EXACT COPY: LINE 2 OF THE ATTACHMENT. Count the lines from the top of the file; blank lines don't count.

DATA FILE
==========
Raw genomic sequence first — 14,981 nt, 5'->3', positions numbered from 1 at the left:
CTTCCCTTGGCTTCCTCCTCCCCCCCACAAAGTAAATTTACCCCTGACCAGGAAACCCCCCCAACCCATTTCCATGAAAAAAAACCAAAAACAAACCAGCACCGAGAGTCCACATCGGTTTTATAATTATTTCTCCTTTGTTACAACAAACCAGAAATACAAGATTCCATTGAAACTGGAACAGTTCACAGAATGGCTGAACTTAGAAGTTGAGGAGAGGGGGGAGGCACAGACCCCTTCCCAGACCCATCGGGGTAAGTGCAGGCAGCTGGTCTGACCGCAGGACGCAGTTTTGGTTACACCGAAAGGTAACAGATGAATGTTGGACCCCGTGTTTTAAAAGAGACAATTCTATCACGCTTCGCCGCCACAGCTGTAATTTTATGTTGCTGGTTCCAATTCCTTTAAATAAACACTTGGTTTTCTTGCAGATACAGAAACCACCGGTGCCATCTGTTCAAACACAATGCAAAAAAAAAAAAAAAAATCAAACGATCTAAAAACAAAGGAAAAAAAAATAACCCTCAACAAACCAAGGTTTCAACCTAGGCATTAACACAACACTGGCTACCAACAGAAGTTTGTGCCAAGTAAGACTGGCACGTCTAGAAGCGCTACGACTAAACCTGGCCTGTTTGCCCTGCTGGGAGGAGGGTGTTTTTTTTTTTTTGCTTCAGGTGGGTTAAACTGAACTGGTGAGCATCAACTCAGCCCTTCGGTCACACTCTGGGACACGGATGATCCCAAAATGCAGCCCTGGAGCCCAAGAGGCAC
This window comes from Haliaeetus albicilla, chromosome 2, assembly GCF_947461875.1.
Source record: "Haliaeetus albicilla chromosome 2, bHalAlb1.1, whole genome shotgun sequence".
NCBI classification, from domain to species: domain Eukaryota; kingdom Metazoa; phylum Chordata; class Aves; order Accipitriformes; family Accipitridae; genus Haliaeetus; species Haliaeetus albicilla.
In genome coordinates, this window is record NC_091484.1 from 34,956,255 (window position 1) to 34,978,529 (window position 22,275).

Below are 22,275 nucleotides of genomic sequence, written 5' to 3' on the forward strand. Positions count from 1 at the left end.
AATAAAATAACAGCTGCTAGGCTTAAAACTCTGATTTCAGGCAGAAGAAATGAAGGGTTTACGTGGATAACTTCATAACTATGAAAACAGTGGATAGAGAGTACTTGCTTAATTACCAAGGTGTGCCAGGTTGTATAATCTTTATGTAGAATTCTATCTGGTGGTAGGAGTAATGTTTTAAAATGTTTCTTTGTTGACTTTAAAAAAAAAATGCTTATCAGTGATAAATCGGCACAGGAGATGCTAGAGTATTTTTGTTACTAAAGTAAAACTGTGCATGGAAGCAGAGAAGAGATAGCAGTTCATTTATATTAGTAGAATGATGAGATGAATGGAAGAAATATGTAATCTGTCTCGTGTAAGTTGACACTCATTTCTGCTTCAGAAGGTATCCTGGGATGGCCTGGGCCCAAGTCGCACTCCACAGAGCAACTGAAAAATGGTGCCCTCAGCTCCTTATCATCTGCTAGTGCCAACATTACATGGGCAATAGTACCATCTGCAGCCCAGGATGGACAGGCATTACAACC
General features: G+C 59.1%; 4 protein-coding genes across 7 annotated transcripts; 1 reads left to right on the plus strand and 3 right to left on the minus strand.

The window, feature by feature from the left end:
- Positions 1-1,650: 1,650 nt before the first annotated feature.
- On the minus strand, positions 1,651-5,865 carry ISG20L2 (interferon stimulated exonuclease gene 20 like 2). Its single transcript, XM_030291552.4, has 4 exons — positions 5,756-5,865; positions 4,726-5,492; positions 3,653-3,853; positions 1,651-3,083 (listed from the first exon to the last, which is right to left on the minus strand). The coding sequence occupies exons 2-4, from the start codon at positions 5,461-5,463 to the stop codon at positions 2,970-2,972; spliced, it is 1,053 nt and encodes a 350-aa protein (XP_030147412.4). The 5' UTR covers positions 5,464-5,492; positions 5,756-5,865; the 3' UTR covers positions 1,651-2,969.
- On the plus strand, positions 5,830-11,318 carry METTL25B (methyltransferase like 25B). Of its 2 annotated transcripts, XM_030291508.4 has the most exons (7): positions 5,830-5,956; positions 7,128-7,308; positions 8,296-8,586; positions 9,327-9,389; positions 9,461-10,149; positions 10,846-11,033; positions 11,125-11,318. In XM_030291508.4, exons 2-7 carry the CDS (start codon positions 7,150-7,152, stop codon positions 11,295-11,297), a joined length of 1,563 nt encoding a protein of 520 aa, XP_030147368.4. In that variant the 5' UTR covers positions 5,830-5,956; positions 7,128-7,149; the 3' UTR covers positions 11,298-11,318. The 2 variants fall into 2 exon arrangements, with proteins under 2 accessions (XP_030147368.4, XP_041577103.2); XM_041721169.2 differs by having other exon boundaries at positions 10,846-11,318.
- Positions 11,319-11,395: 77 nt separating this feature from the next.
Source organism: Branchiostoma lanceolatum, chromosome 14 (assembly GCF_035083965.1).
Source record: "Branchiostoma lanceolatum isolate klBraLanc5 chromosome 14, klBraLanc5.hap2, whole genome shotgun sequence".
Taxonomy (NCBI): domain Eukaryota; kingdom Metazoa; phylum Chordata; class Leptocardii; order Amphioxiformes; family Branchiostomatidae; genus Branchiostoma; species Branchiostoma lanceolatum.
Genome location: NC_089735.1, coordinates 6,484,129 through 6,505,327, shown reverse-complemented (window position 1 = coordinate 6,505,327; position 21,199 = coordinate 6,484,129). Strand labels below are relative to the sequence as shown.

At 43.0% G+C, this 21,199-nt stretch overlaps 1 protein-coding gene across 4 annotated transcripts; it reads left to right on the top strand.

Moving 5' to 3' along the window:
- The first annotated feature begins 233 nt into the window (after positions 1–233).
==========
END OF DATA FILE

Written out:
CTTCCCTTGGCTTCCTCCTCCCCCCCACAAAGTAAATTTACCCCTGACCAGGAAACCCCCCCAACCCATTTCCATGAAAAAAAACCAAAAACAAACCAGCACCGAGAGTCCACATCGGTTTTATAATTATTTCTCCTTTGTTACAACAAACCAGAAATACAAGATTCCATTGAAACTGGAACAGTTCACAGAATGGCTGAACTTAGAAGTTGAGGAGAGGGGGGAGGCACAGACCCCTTCCCAGACCCATCGGGGTAAGTGCAGGCAGCTGGTCTGACCGCAGGACGCAGTTTTGGTTACACCGAAAGGTAACAGATGAATGTTGGACCCCGTGTTTTAAAAGAGACAATTCTATCACGCTTCGCCGCCACAGCTGTAATTTTATGTTGCTGGTTCCAATTCCTTTAAATAAACACTTGGTTTTCTTGCAGATACAGAAACCACCGGTGCCATCTGTTCAAACACAATGCAAAAAAAAAAAAAAAAATCAAACGATCTAAAAACAAAGGAAAAAAAAATAACCCTCAACAAACCAAGGTTTCAACCTAGGCATTAACACAACACTGGCTACCAACAGAAGTTTGTGCCAAGTAAGACTGGCACGTCTAGAAGCGCTACGACTAAACCTGGCCTGTTTGCCCTGCTGGGAGGAGGGTGTTTTTTTTTTTTTGCTTCAGGTGGGTTAAACTGAACTGGTGAGCATCAACTCAGCCCTTCGGTCACACTCTGGGACACGGATGATCCCAAAATGCAGCCCTGGAGCCCAAGAGGCAC